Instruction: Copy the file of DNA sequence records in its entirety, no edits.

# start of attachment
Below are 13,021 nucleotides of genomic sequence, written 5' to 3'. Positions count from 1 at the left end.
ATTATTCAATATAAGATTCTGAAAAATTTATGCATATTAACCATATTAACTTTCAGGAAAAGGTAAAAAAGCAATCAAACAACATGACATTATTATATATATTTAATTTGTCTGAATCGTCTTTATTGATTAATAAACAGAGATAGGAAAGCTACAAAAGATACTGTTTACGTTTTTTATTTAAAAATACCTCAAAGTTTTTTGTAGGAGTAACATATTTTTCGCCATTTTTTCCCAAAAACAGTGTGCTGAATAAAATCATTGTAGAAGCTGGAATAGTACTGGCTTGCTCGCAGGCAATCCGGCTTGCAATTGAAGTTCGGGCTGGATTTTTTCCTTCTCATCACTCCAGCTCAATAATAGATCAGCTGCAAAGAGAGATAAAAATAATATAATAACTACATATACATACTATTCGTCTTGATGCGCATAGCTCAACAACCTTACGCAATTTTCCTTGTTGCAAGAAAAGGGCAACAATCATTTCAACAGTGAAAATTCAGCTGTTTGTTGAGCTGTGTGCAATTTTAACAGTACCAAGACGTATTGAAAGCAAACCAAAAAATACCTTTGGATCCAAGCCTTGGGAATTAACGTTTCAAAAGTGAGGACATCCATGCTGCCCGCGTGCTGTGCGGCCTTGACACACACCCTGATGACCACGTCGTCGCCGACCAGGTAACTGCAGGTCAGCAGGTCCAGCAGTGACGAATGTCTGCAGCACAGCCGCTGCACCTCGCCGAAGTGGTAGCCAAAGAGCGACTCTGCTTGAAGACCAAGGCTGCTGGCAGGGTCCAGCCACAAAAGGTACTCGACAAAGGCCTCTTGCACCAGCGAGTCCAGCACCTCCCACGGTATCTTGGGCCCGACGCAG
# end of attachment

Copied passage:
Below are 13,021 nucleotides of genomic sequence, written 5' to 3'. Positions count from 1 at the left end.
ATTATTCAATATAAGATTCTGAAAAATTTATGCATATTAACCATATTAACTTTCAGGAAAAGGTAAAAAAGCAATCAAACAACATGACATTATTATATATATTTAATTTGTCTGAATCGTCTTTATTGATTAATAAACAGAGATAGGAAAGCTACAAAAGATACTGTTTACGTTTTTTATTTAAAAATACCTCAAAGTTTTTTGTAGGAGTAACATATTTTTCGCCATTTTTTCCCAAAAACAGTGTGCTGAATAAAATCATTGTAGAAGCTGGAATAGTACTGGCTTGCTCGCAGGCAATCCGGCTTGCAATTGAAGTTCGGGCTGGATTTTTTCCTTCTCATCACTCCAGCTCAATAATAGATCAGCTGCAAAGAGAGATAAAAATAATATAATAACTACATATACATACTATTCGTCTTGATGCGCATAGCTCAACAACCTTACGCAATTTTCCTTGTTGCAAGAAAAGGGCAACAATCATTTCAACAGTGAAAATTCAGCTGTTTGTTGAGCTGTGTGCAATTTTAACAGTACCAAGACGTATTGAAAGCAAACCAAAAAATACCTTTGGATCCAAGCCTTGGGAATTAACGTTTCAAAAGTGAGGACATCCATGCTGCCCGCGTGCTGTGCGGCCTTGACACACACCCTGATGACCACGTCGTCGCCGACCAGGTAACTGCAGGTCAGCAGGTCCAGCAGTGACGAATGTCTGCAGCACAGCCGCTGCACCTCGCCGAAGTGGTAGCCAAAGAGCGACTCTGCTTGAAGACCAAGGCTGCTGGCAGGGTCCAGCCACAAAAGGTACTCGACAAAGGCCTCTTGCACCAGCGAGTCCAGCACCTCCCACGGTATCTTGGGCCCGACGCAG